We picked a very bad time to try to sell our house, especially now. It didn't help that the first few months the house was on the market were essentially lost because there was no advertising, for instance. Now that gas prices are soaring, everyone knows the home heating oil prices are next on the agenda, and some leaves on the tree at the end of our street have already turned a bright red orange. The leaves were inaudible but they might as well have been shouting, "Fall is almost here! Winter will follow! See that Victorian house for sale down the street? It is huge! It will cost a fortune to heat! Don't even think about it!"

In addition to the problem of selling the house, we have the other problem of running out of time to build the next house. They don't build much in the middle of a Maine winter.

So we have come to the realization (working on acceptance) that we will be spending another winter in this house. Basically the house will not be actively marketed until spring. In some ways, this will be a mighty challenge, because heating oil prices will probably be double those of last year, and we will have to make more sacrifices in other spending, as well as turning off some radiators and shutting off rooms. Ed has not sawed or split wood this summer, as he usually would have been doing, because we thought we would be spending this winter in our new house. So now he has to play catch-up. I am sure wood prices will soar too because the demand will be so high.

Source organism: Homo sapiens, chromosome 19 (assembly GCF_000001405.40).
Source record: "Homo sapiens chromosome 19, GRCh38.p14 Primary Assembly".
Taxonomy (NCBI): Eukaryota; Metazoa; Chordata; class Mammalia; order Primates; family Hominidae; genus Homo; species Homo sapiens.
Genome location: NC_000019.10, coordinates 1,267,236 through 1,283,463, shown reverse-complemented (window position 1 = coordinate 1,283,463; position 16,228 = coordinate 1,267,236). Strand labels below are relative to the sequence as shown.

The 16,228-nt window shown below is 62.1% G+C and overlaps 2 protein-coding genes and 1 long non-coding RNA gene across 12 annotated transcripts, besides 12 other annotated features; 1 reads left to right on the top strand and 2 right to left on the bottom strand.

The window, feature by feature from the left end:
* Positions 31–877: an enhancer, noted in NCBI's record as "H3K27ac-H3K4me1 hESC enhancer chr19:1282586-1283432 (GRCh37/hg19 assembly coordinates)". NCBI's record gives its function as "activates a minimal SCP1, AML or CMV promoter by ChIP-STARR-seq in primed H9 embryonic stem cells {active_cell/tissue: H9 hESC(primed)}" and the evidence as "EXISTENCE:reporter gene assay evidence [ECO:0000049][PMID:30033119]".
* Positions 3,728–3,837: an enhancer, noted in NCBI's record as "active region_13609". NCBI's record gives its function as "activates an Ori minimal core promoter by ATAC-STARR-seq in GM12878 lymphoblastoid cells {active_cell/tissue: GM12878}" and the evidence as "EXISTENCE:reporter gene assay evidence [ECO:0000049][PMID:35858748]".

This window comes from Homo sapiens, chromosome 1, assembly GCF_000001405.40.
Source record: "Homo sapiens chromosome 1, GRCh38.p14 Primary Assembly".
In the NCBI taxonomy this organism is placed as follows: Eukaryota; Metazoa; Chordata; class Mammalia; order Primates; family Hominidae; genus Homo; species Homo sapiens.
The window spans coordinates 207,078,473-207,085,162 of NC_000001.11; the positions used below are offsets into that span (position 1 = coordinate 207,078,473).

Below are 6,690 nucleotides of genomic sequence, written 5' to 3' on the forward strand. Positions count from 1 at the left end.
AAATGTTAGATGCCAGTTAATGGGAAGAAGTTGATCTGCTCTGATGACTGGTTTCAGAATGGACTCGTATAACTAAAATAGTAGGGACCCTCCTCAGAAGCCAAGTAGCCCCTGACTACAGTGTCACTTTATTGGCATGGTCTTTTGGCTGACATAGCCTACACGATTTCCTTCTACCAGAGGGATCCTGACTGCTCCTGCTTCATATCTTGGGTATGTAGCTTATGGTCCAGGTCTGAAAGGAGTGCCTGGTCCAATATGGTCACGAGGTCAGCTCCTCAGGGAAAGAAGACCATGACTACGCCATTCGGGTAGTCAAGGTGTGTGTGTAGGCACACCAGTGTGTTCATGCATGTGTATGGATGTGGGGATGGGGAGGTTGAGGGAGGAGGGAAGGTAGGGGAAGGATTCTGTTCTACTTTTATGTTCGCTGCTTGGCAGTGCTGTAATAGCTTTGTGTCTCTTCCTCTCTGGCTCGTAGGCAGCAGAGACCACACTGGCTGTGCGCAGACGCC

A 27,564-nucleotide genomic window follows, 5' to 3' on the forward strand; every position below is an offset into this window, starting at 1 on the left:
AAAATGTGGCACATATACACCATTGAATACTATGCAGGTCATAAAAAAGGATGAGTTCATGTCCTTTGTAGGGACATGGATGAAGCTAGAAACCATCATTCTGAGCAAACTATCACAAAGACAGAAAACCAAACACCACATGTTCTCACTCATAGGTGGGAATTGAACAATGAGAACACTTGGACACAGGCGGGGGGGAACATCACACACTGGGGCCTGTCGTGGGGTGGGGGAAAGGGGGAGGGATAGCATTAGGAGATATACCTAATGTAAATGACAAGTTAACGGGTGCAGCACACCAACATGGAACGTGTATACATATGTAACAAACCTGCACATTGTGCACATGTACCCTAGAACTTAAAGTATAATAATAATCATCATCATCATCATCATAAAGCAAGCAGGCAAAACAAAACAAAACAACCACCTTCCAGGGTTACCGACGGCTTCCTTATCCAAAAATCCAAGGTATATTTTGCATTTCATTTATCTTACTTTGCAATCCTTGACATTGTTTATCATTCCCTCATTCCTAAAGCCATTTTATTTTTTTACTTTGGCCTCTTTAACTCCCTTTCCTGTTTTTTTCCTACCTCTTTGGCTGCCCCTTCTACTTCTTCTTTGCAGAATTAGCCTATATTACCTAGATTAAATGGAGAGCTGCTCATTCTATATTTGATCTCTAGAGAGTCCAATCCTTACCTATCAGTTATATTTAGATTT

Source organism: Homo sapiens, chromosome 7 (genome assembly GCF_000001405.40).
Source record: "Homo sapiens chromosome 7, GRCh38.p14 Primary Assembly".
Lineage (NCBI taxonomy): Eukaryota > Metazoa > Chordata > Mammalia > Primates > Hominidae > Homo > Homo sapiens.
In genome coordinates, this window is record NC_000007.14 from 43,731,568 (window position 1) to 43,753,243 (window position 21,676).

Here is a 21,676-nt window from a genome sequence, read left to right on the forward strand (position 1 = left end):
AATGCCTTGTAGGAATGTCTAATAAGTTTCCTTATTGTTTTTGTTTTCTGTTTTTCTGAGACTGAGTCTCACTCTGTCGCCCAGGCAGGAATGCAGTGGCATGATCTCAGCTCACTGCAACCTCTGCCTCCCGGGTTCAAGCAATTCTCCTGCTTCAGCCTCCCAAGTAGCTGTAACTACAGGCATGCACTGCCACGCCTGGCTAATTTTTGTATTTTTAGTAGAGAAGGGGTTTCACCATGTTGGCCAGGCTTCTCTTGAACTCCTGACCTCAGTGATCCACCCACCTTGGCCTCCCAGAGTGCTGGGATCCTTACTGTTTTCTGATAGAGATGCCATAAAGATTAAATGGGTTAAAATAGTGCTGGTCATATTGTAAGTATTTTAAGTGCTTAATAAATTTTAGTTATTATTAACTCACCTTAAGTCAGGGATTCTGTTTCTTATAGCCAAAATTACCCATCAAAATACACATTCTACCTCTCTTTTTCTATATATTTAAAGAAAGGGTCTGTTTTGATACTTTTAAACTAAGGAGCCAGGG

Staying here also involves our going to the storage unit and bringing back everything we took over there a few months ago - boxes and boxes and boxes. Heavy boxes. Then all of our hard work emptying the house and "staging" will be reversed. We will have boxes everywhere again.

In a way, this is a good thing - staying here this winter. I have been feeling in limbo so long that I haven't let myself do much except clean house and worry. Now I can relax just a little and work some projects.

But fall is also a dangerous time of year for us because we are evaluating our wardrobes again, and seeing what we might need for winter. (Ed has created the most remarkable guilt-free means of buying new clothes: He's lost so much weight his clothes don't fit anymore.) Meanwhile, the fall clothes catalogs keep coming and even the Christmas catalogs are here. $$$$ This will be the first Christmas since our determination to simplify and modify. It will also be the first Christmas we will have had two grandchildren. It's a veritable obstacle course on the road to simplicity!

And so we dutifully are reminded that the time for introspection has come. What have we discovered? Could we have done more? Did we make wise decisions? I believe they call it the "shoulda/coulda" syndrome. Now fall is on the doorstep. And the journey to simplicity continues. Through the frustration, through the disappointment, through the temptations, through the worry - we walk. Through the realization that we are so much better off than many others - we walk. Through fear of the unknown with "cautious optimism" we walk.
And hopefully we learn.